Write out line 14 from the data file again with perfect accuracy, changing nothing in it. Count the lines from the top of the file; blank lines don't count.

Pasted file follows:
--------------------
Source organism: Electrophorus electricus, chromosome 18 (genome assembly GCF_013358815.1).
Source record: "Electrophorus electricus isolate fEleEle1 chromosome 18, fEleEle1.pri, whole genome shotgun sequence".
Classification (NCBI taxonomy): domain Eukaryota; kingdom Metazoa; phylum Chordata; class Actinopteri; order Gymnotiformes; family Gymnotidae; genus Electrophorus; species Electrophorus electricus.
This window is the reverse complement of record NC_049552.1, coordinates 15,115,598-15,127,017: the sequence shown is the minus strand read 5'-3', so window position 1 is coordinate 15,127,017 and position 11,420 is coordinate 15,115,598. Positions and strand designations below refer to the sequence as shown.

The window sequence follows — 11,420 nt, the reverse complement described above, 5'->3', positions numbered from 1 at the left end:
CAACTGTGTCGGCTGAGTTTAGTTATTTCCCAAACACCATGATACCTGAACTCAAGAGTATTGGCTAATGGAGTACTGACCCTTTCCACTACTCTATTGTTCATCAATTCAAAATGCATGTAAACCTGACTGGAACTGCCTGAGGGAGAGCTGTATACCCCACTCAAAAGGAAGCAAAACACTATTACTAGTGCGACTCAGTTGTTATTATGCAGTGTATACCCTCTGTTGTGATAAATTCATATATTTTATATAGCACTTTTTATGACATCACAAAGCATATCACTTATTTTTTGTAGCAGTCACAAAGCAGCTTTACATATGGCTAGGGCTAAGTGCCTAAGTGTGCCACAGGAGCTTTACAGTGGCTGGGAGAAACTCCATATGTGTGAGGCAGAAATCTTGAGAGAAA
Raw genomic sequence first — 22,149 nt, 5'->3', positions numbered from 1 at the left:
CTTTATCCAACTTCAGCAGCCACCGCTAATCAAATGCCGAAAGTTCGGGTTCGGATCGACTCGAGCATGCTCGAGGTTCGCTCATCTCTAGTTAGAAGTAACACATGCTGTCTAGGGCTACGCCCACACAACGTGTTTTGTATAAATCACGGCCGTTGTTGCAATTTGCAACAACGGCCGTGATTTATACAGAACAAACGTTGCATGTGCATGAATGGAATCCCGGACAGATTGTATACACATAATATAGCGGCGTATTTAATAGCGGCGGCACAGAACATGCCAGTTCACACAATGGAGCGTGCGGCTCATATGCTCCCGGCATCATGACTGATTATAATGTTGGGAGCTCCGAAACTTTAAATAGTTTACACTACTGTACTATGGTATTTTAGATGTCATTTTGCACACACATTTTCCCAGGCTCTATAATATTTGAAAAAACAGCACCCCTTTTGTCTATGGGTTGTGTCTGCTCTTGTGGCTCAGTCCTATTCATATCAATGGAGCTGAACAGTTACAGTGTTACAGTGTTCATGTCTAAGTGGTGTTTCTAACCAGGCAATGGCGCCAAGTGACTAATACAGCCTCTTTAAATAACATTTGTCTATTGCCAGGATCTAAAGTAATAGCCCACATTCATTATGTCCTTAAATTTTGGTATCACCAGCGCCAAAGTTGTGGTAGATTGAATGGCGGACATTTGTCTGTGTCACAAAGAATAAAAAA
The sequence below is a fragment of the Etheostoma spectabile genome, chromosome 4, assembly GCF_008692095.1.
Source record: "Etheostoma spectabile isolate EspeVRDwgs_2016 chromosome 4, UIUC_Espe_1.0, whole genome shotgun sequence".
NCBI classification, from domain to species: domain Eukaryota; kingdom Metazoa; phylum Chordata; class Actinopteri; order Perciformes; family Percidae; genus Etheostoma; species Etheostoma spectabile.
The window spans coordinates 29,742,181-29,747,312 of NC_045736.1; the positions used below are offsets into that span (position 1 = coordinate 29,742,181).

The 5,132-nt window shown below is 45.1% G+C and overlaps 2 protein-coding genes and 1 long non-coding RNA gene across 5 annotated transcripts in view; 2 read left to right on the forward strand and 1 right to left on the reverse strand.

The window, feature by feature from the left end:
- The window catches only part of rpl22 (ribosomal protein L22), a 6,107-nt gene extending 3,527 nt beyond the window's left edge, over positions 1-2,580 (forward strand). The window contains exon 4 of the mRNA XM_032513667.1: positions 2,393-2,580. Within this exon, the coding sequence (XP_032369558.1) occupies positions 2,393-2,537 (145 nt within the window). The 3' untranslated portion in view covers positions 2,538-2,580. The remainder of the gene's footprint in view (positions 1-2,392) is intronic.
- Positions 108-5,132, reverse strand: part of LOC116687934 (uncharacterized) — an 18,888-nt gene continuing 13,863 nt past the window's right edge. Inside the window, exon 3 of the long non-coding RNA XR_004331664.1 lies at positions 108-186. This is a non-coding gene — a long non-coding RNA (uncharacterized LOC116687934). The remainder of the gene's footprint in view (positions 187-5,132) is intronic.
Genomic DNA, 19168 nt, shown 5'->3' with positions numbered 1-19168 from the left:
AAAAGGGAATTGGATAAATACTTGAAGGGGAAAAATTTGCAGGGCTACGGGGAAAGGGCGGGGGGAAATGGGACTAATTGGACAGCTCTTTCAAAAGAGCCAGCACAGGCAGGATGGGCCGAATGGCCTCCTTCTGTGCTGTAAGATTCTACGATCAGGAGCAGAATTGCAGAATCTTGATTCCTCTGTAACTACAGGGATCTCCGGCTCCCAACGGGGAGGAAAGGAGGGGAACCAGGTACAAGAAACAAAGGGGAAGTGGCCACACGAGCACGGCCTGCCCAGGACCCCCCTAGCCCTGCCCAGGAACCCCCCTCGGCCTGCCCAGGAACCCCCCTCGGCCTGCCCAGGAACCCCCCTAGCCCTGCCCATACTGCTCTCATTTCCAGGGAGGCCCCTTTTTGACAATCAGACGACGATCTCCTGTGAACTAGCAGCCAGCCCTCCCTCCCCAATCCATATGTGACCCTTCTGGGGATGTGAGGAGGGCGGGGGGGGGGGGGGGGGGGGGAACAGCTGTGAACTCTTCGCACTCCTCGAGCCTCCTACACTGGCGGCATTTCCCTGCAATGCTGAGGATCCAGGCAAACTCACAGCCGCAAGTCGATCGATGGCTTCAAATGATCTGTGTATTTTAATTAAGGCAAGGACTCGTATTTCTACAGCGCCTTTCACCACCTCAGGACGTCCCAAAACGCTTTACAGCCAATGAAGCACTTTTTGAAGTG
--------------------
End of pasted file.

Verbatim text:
The window, feature by feature from the left end: